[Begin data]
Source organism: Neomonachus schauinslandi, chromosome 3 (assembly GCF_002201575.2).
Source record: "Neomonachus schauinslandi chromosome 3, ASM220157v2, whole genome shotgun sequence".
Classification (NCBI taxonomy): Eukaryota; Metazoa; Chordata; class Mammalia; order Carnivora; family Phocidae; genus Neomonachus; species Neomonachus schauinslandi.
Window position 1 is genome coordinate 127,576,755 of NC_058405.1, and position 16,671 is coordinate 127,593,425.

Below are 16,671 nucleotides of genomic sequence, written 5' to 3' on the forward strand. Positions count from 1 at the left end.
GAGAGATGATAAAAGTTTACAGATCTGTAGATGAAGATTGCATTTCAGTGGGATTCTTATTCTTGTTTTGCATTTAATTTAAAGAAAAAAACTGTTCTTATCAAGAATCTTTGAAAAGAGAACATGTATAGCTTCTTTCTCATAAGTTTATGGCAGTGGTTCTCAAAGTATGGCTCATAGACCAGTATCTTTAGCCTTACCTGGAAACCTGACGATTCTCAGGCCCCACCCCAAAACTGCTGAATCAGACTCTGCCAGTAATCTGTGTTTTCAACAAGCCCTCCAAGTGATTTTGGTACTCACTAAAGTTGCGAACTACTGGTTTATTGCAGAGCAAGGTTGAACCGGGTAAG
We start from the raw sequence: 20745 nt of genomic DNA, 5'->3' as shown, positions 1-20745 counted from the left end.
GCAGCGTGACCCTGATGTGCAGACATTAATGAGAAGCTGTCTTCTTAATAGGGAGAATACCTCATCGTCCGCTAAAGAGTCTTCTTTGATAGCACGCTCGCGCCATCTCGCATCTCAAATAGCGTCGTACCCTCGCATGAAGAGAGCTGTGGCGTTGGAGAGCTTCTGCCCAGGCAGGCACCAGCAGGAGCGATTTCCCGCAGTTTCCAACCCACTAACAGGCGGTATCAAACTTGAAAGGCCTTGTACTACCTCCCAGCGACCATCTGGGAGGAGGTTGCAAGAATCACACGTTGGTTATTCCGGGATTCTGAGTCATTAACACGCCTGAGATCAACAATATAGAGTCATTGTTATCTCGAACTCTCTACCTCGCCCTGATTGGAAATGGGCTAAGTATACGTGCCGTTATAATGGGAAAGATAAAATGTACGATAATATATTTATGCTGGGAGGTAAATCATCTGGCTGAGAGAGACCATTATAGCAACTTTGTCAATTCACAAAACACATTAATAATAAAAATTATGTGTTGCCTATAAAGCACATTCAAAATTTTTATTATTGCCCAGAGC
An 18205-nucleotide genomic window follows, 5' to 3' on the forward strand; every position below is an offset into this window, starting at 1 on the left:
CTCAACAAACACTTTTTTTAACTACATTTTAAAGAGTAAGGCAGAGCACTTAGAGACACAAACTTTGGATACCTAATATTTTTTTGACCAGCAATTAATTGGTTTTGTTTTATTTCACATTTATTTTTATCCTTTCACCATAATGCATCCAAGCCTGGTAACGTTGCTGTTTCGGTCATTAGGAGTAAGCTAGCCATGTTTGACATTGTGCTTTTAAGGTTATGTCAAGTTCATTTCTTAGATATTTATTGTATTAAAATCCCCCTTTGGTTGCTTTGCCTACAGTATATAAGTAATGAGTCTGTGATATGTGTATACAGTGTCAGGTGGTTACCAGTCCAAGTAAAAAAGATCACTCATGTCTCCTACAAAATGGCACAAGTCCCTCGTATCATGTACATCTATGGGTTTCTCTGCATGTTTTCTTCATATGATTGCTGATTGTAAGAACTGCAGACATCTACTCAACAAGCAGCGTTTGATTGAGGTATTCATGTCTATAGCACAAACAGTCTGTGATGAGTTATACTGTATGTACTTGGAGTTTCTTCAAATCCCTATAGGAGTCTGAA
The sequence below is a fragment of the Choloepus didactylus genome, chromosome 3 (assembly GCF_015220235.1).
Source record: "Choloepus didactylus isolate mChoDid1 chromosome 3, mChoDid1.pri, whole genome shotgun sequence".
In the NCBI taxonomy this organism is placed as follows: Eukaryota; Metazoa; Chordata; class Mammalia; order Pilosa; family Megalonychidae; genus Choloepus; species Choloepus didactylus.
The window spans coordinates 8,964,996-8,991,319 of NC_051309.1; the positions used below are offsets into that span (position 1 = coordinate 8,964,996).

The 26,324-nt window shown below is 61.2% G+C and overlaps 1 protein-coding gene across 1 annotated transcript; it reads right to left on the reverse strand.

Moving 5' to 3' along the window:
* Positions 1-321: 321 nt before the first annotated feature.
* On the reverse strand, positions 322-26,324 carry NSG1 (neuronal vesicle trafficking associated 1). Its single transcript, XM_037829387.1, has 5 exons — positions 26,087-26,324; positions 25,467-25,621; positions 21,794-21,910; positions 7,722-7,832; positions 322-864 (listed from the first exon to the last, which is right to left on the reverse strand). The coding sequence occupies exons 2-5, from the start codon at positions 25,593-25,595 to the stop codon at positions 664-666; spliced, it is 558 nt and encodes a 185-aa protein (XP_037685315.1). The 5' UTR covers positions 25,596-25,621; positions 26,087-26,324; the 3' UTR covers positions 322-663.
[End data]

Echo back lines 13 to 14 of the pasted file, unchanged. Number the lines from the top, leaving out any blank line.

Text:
In the NCBI taxonomy this organism is placed as follows: Eukaryota; Metazoa; Chordata; class Mammalia; order Pilosa; family Megalonychidae; genus Choloepus; species Choloepus didactylus.
The window spans coordinates 8,964,996-8,991,319 of NC_051309.1; the positions used below are offsets into that span (position 1 = coordinate 8,964,996).